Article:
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Battleships, Broadsides and the NLRB (Part 1 of 2)

Dr. Woodruff Imberman, Ph.D. |

EVANSTON, Ill. — As we predicted here several months ago (Could The Unions Still Clean Up?), the National Labor Relations Board (NLRB) is continuing its pro-union agenda with the same thunder as a battleship blasting a broadside.

On June 21, the NLRB published the proposed changes it wants in rules governing union representation elections. When adopted, these rules will make the jobs of union organizers easier by handcuffing management and fast-tracking representation elections in which a company’s employees vote whether or not they wish to unionize.

Following the defeat in Congress of the Employee Free Choice Act, which would have allowed “card check unionization” and eliminated nearly all representation elections, union leaders are trying a different way to reach their easy organizing goals. They know “if you can’t legislate, regulate.” And the NLRB regulates labor relations in America.

THE NEW RULES

The NLRB’s proposed changes in its rules upend the “level playing field” standard it has traditionally used to balance the oft-conflicting interests of unions, employers and employees. The new rules would:

  • Require management to turn over to the NLRB the names, job titles, shifts, phone numbers, home addresses and e-mail addresses of all employees within two days of any union petition;
  • Reduce significantly the time limits of election campaigns, cutting management’s chance to tell its side of the story about unions. Experts predict election campaigns would be cut to less than 20 days down from the average of 51 days it achieved in 2008, the most current data available;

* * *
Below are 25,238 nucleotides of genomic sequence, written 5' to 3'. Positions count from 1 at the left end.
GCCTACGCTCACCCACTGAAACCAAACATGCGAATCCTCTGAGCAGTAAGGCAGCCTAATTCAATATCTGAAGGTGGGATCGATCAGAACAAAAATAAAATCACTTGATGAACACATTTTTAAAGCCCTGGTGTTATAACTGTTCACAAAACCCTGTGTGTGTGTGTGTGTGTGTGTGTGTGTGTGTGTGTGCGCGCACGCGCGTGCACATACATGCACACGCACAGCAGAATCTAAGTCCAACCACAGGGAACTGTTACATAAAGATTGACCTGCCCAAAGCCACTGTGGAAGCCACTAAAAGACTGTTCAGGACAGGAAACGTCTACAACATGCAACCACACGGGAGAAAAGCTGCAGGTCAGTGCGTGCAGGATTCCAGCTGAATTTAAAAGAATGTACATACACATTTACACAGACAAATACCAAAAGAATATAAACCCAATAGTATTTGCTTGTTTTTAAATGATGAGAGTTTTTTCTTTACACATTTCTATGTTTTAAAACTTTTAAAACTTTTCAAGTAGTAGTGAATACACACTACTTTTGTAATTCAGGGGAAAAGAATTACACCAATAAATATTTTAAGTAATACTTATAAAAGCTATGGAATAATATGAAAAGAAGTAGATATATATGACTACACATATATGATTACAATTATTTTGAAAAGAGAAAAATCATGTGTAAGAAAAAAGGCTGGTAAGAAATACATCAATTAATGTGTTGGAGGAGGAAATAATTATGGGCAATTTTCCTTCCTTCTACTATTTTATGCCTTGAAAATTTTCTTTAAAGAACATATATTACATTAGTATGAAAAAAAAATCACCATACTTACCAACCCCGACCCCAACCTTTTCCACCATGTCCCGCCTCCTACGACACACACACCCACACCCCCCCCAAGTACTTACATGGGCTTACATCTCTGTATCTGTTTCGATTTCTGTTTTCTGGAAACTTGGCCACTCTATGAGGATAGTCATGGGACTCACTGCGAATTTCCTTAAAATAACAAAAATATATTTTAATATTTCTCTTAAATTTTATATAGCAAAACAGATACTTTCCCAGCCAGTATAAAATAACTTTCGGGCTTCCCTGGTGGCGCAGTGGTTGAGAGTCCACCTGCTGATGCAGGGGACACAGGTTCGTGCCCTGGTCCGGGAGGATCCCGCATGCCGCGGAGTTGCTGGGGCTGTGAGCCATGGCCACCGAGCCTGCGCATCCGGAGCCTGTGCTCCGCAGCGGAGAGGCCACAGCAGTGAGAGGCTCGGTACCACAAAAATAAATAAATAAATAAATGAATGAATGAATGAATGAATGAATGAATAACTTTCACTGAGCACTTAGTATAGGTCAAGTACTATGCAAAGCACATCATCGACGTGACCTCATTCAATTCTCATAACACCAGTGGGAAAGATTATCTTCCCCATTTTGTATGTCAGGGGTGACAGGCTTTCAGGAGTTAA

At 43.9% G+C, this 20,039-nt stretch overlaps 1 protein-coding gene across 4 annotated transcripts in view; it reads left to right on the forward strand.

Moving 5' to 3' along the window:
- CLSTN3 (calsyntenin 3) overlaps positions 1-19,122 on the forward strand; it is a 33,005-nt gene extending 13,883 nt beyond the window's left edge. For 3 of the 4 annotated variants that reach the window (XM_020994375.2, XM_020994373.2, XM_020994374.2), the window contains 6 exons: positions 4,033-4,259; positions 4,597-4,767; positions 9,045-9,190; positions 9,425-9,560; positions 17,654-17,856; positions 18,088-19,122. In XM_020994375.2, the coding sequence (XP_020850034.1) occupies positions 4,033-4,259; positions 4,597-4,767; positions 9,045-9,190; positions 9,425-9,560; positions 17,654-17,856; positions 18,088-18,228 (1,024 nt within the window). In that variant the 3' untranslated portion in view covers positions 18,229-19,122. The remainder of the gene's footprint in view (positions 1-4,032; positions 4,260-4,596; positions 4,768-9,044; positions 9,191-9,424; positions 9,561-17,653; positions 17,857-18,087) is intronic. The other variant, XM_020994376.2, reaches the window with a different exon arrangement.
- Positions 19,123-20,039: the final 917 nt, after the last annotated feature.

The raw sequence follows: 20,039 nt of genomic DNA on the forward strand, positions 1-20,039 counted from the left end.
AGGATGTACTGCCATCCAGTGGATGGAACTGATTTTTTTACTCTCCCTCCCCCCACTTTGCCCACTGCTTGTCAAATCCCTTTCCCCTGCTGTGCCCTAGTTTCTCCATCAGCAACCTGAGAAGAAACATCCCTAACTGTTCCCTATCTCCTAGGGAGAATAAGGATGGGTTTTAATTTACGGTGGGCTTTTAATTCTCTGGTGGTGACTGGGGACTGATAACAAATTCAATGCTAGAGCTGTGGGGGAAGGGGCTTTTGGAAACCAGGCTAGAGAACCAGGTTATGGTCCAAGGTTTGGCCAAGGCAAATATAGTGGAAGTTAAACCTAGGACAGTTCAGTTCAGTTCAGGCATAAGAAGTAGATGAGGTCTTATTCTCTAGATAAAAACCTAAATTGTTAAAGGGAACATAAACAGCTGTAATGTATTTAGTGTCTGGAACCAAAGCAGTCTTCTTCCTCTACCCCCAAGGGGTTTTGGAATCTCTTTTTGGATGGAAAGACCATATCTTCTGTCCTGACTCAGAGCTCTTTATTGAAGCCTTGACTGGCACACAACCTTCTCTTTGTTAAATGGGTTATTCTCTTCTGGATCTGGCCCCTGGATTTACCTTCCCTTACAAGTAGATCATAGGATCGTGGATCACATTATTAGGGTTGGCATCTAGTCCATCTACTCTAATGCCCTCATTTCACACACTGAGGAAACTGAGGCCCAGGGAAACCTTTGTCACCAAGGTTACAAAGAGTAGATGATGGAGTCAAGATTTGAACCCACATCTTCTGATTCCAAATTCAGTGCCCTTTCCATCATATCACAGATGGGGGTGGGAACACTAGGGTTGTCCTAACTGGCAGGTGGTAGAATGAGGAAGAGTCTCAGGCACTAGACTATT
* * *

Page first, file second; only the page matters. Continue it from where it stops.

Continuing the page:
• Restrict management’s “free speech rights” by hobbling its ability to address issues and inform employees of pros and cons of unionization during its campaign;
  • Defer challenges to voter eligibility until after the election;
  • Defer all other campaign objections until the election vote is completed.

Taken together, these new rules will slash the time between a union petition and election and severely restrict management efforts to “tell its side of the story.”

The NLRB has already issued rules requiring employers to post notices informing employees of their right to unionize, including the “advantages” of unions. It may also be planning to make permanent the restrictions on management that now apply only after a union files a petition.

WHAT IS THE NATIONAL LABOR RELATIONS ACT?

The 1935 National Labor Relations Act (NLRA) governs the country’s labor relations by secret-ballot elections in a system of industrial democracy. The NLRA gives employees the right to vote whether they want to be represented by a union or not.

The National Labor Relations Board, a quasi-judicial federal agency, administers the NLRA. Appointed by the President and confirmed by the Senate, its members decide the detailed rules governing union and management behavior and how elections are conducted. Despite criticisms by labor and management, it has done a pretty good job over the years—those who complain have almost invariably lost their elections.

Today, unions decry the current rules governing elections despite the fact that they now win nearly 64% of all representation elections (based on NLRB Annual Reports, 2000-2009). They claim the law is cumbersome, bureaucratic and slow. They argue companies have unfair “advantages,” most notably, the right to give “captive audience” speeches to employees on paid time to give management’s views. Unions avoid saying they have the right to make home visits to employees to promote their claims, something now denied to management under NLRB rules.

Wednesday: Three steps management can use to prepare...

About the author

Dr. Woodruff Imberman, Ph.D.

Imberman & DeForest, Inc.

President

Dr. Woodruff Imberman, Ph.D., is president of Imberman & DeForest Inc. and an authority on labor issues. He is solely responsible for the content of this article, which does not necessarily represent the viewpoint of American Drycleaner. Drycleaner. Readers wanting further information or copies of the articles cited should contact him by mail at 990 Grove St., Evanston, IL 60201; or via e-mail.

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